Indonesia is preparing an incentives package to attract investment in its future $32 billion capital city Nusantara, an official said on Tuesday, hoping to deliver on a key plank of President Joko Widodo’s economic agenda.
The megaproject entails moving the capital of Southeast Asia biggest economy from heavily congested Jakarta to an underdeveloped area on Borneo island. Early construction started a few months ago.
The government is finalising a regulation that would offer “several fiscal and non-fiscal incentives” for opening businesses in Nusantara, said Bambang Susantono, head of the Nusantara National Capital Authority, which heads the project.
The government has said it would only finance about a fifth of the cost of the new capital and that investors would bankroll the rest.
The Asian Development Bank has said it will help Indonesia raise funds.
Bambang added that the president would soon lead an investment promotion campaign and discuss business prospects with potential investors.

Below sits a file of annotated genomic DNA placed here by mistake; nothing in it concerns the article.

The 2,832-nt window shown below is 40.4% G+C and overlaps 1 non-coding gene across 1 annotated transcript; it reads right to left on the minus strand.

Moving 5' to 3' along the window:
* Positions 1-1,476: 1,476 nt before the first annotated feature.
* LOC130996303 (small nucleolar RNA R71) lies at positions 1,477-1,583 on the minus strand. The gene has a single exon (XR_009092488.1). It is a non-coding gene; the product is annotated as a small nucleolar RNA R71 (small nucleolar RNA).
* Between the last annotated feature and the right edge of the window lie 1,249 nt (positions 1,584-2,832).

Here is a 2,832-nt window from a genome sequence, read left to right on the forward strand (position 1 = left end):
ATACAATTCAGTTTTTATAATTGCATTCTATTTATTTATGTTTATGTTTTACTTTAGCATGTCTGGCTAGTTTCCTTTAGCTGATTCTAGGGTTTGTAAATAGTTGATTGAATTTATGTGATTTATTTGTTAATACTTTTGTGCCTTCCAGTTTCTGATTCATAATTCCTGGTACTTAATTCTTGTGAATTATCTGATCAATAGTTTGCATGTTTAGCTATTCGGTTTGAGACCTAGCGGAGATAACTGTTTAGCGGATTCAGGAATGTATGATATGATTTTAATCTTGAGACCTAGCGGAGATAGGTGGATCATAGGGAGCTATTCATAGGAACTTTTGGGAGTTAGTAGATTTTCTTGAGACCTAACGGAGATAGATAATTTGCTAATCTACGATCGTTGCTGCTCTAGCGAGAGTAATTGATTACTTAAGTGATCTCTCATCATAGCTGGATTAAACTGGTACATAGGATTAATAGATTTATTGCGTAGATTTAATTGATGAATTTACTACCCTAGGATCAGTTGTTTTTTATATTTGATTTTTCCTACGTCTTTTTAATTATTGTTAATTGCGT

“Hopefully in mid-October we will conduct this and invite potential investors and we can hold a dialogue,” he said, adding the government would explain what it wants to build and seek input on conditions that would be attractive for businesses.
The government may, however, need to counter doubts about the feasibility of capital project.
A June survey by the Indonesian Centre for Strategic and International Studies found nearly 59% of 170 experts it interviewed were unsure Nusantara would materialise, citing uncertainty over funding and management.
(Reporting by Bernadette Christina Munthe Writing by Fransiska Nangoy; Editing by Martin Petty)